Tropical deforestation is intimately linked with urban dynamics and needs to be considered along with the role and effect of national and regional policies on land use decisions, and the dynamics of economic globalization in the next generation of sustainability science research, according to an Arizona State University geographer.
"You just can't think of isolated farmers operating out there by themselves. They are linked to whatever are the closest urban areas," noted B.L. Turner II, whose research concentrates on human-environment relationships focusing on land-use change. He addressed change in tropical forests and the challenges that address its complexity at the annual meeting of the American Association for the Advancement of Science. He was one of the presenters in a Feb. 19 session on the research frontiers in sustainability science.
"Today, there is a lot of work on ecosystem services related to forest change, yet there really is a paucity of work that says how those ecosystem services come back and affect human outcomes," said Turner, the Gilbert F. White Professor of Environment and Society in the School of Geographical Sciences and Urban Planning at ASU's College of Liberal Arts and Sciences. He also is a professor in the School of Sustainability.
"We have a lot of work informing us about the environmental impacts of deforestation, but it doesn't tell us how people react to it and deal with it. We only now are beginning to ask how those environmental services link to farm income. How do those factors link to whether people abandon land and go off someplace else or sell their land rights to a cattle farmer. And, how does all this link to changes in rural-urban ties, policy, and global economy changes," he said.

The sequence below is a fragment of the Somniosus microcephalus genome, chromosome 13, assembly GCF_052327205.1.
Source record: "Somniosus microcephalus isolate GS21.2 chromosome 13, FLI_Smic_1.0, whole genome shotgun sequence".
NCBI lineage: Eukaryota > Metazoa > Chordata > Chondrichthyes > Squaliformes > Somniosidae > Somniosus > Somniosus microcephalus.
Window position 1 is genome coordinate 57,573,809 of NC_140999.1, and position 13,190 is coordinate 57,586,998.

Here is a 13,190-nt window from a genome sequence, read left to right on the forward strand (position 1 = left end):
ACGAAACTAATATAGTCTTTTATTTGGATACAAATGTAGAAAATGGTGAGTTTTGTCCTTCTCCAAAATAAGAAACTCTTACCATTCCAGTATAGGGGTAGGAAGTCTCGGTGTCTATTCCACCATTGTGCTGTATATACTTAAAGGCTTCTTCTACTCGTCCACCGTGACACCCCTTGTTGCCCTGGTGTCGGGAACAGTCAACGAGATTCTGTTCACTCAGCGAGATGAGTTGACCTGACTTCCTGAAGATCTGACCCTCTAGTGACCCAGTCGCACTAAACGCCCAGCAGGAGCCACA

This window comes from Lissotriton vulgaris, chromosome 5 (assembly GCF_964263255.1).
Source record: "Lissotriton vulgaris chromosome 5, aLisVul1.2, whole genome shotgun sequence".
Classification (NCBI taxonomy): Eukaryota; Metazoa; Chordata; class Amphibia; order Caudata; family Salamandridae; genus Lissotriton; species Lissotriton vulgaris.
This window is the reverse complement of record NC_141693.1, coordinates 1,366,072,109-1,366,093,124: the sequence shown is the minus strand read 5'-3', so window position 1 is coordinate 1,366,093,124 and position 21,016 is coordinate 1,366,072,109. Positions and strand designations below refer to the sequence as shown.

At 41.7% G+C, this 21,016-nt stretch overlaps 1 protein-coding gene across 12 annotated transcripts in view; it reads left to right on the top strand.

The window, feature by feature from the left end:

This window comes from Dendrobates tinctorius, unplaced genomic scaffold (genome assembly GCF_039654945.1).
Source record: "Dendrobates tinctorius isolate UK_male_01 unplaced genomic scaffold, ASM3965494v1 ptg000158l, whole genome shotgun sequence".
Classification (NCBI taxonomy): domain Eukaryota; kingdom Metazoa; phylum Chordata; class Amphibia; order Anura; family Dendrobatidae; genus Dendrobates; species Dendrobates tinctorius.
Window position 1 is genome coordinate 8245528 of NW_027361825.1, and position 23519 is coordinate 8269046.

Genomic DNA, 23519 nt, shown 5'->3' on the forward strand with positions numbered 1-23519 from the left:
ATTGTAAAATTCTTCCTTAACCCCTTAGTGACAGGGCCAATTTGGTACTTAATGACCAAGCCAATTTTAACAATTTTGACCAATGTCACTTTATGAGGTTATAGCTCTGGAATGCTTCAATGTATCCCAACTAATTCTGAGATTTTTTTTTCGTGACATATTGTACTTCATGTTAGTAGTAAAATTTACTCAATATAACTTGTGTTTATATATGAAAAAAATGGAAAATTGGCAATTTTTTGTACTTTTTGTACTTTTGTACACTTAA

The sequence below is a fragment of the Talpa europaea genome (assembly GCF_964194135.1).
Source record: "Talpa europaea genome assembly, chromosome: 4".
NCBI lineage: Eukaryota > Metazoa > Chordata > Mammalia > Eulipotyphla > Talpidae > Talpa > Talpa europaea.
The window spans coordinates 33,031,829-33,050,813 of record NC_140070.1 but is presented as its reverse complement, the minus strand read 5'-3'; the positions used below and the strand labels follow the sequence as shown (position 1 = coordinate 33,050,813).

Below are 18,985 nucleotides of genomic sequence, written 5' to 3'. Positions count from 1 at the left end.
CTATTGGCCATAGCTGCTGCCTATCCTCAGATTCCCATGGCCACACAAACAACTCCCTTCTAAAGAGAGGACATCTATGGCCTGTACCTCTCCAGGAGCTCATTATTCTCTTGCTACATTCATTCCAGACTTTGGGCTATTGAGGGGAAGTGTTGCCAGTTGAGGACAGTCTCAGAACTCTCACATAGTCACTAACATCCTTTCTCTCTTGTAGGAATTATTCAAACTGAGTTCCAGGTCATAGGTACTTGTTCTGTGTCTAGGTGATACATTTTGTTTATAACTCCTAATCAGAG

"It's linking the feedback of environmental changes themselves on decisions to cut forest, or not; to expand agricultural land, or not. It isn't just the amount of forests that's cut or the amount of agricultural land lost. It is the spatial and temporal patterns of them," Turner stressed. "It matters whether people are cutting big chunks of land in a uniform pattern or cutting little chunks of land in an ad hoc random pattern."
Turner argued that "all of this matters to biodiversity and rainfall in the tropics. We have the capacity to account for these consequences if we aim our research that way," he said.
What needs to be done now in sustainability science research, according to Turner, is to create models that are fluid and open to the complex changes we observe, full of feedbacks between people and environment.
"Tropical deforestation still remains very high on the sustainability global change/climate change agenda for a variety of reasons that range from it being the lungs of the planet to housing the most terrestrial biodiversity," Turner said. "The new challenge that we face in sustainability science is understanding more fully the ties between the socioeconomic factors affecting forest change and the environmental feedbacks from decisions we make. We can incorporate these types of dynamics directly into how we understand and forecast what's going to fall, where it's going to fall, and what the implications are."
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